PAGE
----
Check this sexy machine out! My favorite tour necessity.
As innocent as it looks, this baby cruises at 17 miles per hour has two 21 cell, 25 volt 5000 mAh NiMh battery packs hidden in the belly, each good for 10 miles on flat ground and the brushless motor offers almost zero rolling resistance, folds up and weighs in a mere 28 pounds! The Xootr EX3. Heck, back before 9/11 I used to ride to the airport from old house and carry it and a backpack on the plane for short trips. Unfortunately I am sad to say these are long discontinued. But if you ever can get your hands on one, you will not regret it.
Like everything though, things break. Especially if they are my things.
The most recent repair was a battery issue where a connection between calls broke. It's a bit of a pain to fix but at $175 bucks a pack, it is well worth the effort. By poking small holes in the shrink wrap I located where the bad connection was. Then cut away the shrink and carefully bend out the cell. The issue is trying to resolder the cell back in without dissembling the whole pack. But, since NiMh cells use the outer can as the negative, there is a workaround. If you solder a thin metal tab to the positive of the cell in the pack then slide the cell you bent out, back place:
You can cut away the shrink wrap and solder the tab to the outside of the can. It is a bit hard to see but if you look carefully, its there.
And back on track! And hey, look what I found!
An honor indeed! Thank you Travis, Mark and Tom for inviting me on this incredible adventure.
Ok and on to:
**** Sound Nerd Speak ****
Ok, so one of the wonderful realities of our world as traveling sound humans is that everyday is a new adventure. So now that the Vortex (Orgasmatrons), Slotfire and V-Fire setups are running smooth and predictable, we can now start upping the anti a bit. We learned from Jones Beach shows that the Diagonal Vortex was effective for venues that require a narrower coverage. Remember that Vortex was designed to cover up to 135 degrees off axis but in a field or shed that is too wide. So rotating them 45 degrees does well for narrower coverage patterns.
But as anyone who has toured knows, we have to deal with a wide variety of setup spaces, restrictions and issues. So here are a few more setup variations for y'all to ponder.
Vortex two dimensional control. Offers rejection behind the subs and on stage. Needs space around them. Offers very wide coverage. Steerable. Occupies an 8 by 8 footprint.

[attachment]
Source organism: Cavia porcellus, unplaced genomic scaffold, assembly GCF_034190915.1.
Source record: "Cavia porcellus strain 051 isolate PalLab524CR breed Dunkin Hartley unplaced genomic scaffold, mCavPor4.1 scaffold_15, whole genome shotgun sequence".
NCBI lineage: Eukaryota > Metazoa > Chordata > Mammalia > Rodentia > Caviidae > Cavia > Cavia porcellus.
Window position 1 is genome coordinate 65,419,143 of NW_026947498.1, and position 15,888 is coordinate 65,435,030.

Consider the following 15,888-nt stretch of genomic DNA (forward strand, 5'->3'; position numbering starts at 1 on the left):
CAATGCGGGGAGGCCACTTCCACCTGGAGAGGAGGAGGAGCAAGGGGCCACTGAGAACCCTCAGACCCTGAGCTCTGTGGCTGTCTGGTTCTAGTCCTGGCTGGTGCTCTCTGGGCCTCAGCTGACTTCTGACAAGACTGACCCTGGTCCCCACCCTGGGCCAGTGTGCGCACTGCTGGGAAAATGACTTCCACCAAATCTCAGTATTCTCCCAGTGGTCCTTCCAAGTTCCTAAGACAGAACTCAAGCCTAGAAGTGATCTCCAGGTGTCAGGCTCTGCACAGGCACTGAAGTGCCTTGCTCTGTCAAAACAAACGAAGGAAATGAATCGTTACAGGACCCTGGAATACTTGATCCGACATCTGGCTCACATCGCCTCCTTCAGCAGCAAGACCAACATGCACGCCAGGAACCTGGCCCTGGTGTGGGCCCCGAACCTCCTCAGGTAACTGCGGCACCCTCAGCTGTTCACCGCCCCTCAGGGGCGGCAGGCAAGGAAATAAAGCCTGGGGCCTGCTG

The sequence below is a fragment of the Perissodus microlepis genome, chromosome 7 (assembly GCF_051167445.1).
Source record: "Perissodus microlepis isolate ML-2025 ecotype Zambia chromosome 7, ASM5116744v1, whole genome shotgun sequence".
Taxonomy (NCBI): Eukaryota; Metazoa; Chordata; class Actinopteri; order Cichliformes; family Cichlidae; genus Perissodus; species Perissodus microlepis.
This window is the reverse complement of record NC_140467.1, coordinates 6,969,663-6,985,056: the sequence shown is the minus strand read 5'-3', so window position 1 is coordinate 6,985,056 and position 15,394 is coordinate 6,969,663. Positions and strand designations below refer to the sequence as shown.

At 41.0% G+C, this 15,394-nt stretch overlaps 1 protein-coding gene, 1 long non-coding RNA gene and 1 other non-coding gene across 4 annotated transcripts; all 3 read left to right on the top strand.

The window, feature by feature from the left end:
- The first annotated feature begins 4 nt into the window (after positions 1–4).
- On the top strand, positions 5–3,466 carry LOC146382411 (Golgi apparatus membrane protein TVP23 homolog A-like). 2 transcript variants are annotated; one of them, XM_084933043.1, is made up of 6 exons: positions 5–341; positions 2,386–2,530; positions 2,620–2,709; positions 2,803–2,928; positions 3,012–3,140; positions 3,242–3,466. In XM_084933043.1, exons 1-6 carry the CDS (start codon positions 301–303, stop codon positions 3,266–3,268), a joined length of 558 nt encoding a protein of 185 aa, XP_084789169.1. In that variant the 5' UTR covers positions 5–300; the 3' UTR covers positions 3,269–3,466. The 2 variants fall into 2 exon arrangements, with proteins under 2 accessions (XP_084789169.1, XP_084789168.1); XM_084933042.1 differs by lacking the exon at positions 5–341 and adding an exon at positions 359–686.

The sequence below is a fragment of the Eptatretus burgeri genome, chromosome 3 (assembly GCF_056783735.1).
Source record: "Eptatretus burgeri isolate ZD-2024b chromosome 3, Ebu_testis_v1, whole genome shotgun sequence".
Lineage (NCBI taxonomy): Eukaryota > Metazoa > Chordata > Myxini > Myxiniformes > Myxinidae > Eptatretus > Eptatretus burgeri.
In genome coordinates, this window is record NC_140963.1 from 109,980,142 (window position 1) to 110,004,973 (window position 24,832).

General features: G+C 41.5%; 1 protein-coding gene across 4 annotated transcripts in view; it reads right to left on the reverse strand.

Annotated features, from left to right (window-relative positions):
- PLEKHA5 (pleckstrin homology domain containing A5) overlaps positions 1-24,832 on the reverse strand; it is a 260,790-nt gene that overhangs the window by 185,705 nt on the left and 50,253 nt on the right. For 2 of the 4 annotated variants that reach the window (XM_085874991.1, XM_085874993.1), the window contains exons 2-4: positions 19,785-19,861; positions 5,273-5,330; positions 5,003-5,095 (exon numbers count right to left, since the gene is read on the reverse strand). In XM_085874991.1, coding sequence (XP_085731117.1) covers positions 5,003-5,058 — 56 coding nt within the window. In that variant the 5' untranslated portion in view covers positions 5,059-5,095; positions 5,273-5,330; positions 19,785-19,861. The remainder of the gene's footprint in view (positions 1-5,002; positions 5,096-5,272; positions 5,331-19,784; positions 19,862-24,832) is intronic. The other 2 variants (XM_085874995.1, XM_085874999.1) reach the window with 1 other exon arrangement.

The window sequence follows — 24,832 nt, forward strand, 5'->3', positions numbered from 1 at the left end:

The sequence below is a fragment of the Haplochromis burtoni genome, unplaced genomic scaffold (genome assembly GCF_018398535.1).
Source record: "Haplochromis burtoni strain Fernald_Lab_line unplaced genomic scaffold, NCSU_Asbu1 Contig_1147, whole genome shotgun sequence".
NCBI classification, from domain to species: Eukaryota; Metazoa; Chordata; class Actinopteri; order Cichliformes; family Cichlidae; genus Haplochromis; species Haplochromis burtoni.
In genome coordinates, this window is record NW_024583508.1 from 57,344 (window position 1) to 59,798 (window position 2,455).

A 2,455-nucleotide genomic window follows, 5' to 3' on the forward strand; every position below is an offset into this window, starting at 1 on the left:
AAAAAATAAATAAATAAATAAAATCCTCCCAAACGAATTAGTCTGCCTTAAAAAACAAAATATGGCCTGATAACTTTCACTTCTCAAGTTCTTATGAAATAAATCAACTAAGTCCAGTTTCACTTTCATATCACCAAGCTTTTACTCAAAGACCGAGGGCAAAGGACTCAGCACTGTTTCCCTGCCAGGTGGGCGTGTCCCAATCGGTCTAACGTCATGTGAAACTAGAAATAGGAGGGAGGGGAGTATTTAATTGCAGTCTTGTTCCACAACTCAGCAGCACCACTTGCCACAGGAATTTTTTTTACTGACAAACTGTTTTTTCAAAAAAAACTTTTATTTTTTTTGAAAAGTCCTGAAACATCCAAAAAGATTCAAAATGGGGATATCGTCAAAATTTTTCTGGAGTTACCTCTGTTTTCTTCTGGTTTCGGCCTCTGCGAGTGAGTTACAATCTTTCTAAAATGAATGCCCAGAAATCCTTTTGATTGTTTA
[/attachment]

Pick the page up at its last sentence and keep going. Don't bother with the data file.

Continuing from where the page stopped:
Slotfire single dimension control. Coverage is symmetrical in front and behind. Works best when against a wall to block rear energy. Steerable width. Offers rejection center stage and somewhat behind. Controllable front compression alters sub tuning/tonality. Requires 13 by 4 footprint.
V-Fire single dimension control. Coverage is focused forward and reduced behind. Does nor require a rear wall. Steerable width. Offers rejection center stage and somewhat behind. The V is less than optimum and slightly downgrades the tonality. Requires 13 by 4 footprint.
But what to do in this venue in Birmingham? We had a fairly open space. The barrier to the right in the photo is audience side and just a blow through scrim. Unfortunately there was not enough room for a vortex without jamming up monitor world . Plus the vortex would have to be diagonal to be aimed right and there was no way. So here is a Smooshed Vortex setup.
The math works well and coverage should be good with excellent rejection behind and on stage. But wait? Really? Am I going to point a 3 stack of double 18"s at our monitor guy?
Well, it made me nervous enough that we setup one side with the middle speakers pointing toward the audience but the math was not a good.
and the other side as the calculations told me would be superior
And we fired it up and sure enough, we spun the other side and ran with double 18"s pointed right at a happy Steve!
And how about one more setup that may com in handy and is super easy. This is basically the setup we used at coachella and works on the same principle as the Slotfire
Two stacks of 6 subs per side. Space at 8.5 feet center to center. Lay in a 3ms delay to the outside stacks and bingo. Simple clean 180 degree 45 hz-ish center frequency cancellation towards center stage and focal points like 20 or 30 degrees off center. Longer delay widens and shorter will narrow. Though the side effect of other delay times is that your cancellation area moves around.
Why not just have two stacks of subs with the rear pair delayed to the front pair and polarity inverted? Instead of getting rear-rejection at one frequency, you get complete rear rejection by about 15 dB until well above your crossover point. You can vary the width of the coverage by the changing the distance between the two stacks, and vary the area covered by simply pointing the two stacks off center...
Enjoying the blog; Thank you.